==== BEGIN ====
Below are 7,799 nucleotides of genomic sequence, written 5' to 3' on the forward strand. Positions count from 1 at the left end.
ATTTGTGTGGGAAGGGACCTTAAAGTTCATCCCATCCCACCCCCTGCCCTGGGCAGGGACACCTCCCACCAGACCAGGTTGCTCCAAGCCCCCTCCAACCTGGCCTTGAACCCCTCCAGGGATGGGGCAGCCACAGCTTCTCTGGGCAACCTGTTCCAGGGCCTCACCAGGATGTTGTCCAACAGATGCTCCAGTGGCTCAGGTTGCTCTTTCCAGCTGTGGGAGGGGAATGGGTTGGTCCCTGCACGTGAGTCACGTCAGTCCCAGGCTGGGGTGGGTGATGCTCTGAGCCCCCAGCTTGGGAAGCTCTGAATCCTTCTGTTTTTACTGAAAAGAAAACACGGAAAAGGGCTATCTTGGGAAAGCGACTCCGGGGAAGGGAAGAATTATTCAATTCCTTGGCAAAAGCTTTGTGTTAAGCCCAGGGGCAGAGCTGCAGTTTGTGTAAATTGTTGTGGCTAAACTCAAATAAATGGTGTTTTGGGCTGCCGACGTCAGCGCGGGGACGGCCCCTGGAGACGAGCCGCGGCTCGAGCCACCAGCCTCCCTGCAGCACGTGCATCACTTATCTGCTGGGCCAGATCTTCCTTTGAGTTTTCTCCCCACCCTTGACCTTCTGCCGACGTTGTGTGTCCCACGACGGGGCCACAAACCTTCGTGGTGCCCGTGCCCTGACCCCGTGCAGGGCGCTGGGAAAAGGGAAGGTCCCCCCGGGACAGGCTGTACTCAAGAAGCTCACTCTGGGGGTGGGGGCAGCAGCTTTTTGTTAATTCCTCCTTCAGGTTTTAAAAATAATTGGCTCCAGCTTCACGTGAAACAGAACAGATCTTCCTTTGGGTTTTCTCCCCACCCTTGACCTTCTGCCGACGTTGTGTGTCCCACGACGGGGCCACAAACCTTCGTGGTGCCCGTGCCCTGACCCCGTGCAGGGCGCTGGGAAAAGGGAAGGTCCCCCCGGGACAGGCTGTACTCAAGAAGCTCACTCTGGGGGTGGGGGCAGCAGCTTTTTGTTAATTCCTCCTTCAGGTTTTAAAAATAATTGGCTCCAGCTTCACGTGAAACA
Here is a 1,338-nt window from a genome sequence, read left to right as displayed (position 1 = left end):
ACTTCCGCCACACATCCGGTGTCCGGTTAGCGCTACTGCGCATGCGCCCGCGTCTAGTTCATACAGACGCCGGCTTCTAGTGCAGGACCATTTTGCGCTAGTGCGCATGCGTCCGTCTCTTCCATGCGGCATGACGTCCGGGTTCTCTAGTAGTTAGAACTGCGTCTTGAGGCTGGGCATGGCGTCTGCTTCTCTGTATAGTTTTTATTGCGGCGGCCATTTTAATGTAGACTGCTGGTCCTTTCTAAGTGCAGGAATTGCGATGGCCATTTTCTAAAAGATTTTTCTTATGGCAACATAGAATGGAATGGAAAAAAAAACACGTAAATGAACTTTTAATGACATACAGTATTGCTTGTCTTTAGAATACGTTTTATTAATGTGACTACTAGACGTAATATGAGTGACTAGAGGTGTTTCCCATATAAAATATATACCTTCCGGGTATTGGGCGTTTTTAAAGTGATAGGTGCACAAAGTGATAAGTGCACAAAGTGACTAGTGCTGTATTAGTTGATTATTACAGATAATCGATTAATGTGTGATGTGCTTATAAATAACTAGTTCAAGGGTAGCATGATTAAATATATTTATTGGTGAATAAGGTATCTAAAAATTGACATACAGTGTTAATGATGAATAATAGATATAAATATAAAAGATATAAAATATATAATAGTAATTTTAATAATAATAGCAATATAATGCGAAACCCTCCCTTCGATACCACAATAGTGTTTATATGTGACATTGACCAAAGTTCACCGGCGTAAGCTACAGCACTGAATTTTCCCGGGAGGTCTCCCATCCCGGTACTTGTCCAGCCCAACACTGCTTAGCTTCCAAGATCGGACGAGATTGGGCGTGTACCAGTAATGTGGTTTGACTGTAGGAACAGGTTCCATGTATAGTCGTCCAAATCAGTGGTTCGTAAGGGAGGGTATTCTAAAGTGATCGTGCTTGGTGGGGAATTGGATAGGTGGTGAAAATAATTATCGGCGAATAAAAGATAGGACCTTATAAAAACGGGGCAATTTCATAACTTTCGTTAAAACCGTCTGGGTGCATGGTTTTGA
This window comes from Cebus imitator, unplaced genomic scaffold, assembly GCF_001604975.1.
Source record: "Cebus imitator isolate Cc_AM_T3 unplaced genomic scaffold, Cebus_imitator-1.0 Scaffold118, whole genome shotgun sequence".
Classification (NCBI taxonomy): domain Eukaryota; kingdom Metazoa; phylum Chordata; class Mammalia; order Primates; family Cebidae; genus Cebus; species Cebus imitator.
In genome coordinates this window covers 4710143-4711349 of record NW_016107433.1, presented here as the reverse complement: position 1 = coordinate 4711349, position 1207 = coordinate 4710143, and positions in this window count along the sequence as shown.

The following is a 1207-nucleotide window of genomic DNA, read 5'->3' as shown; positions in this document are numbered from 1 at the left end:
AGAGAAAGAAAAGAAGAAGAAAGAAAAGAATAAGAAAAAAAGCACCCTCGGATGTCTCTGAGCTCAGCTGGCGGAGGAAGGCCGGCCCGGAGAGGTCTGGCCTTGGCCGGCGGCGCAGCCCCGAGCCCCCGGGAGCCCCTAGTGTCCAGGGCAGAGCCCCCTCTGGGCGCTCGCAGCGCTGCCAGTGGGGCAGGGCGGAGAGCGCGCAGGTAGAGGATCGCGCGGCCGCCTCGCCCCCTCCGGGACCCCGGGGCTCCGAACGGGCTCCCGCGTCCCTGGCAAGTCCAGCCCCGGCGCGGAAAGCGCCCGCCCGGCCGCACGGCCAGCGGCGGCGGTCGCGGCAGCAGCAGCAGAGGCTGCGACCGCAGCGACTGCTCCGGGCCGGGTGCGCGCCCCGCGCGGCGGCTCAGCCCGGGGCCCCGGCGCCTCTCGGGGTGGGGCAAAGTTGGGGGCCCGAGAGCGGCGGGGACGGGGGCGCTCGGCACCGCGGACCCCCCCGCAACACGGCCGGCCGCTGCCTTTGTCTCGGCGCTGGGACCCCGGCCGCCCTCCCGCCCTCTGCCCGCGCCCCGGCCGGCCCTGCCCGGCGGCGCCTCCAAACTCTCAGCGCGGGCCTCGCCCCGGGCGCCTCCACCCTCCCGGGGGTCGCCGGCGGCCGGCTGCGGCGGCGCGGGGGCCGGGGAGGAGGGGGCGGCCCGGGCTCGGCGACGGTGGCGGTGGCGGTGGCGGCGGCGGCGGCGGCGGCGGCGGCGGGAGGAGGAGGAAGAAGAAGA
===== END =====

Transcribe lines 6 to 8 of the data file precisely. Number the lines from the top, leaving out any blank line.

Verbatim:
Source record: "Cebus imitator isolate Cc_AM_T3 unplaced genomic scaffold, Cebus_imitator-1.0 Scaffold118, whole genome shotgun sequence".
Classification (NCBI taxonomy): domain Eukaryota; kingdom Metazoa; phylum Chordata; class Mammalia; order Primates; family Cebidae; genus Cebus; species Cebus imitator.
In genome coordinates this window covers 4710143-4711349 of record NW_016107433.1, presented here as the reverse complement: position 1 = coordinate 4711349, position 1207 = coordinate 4710143, and positions in this window count along the sequence as shown.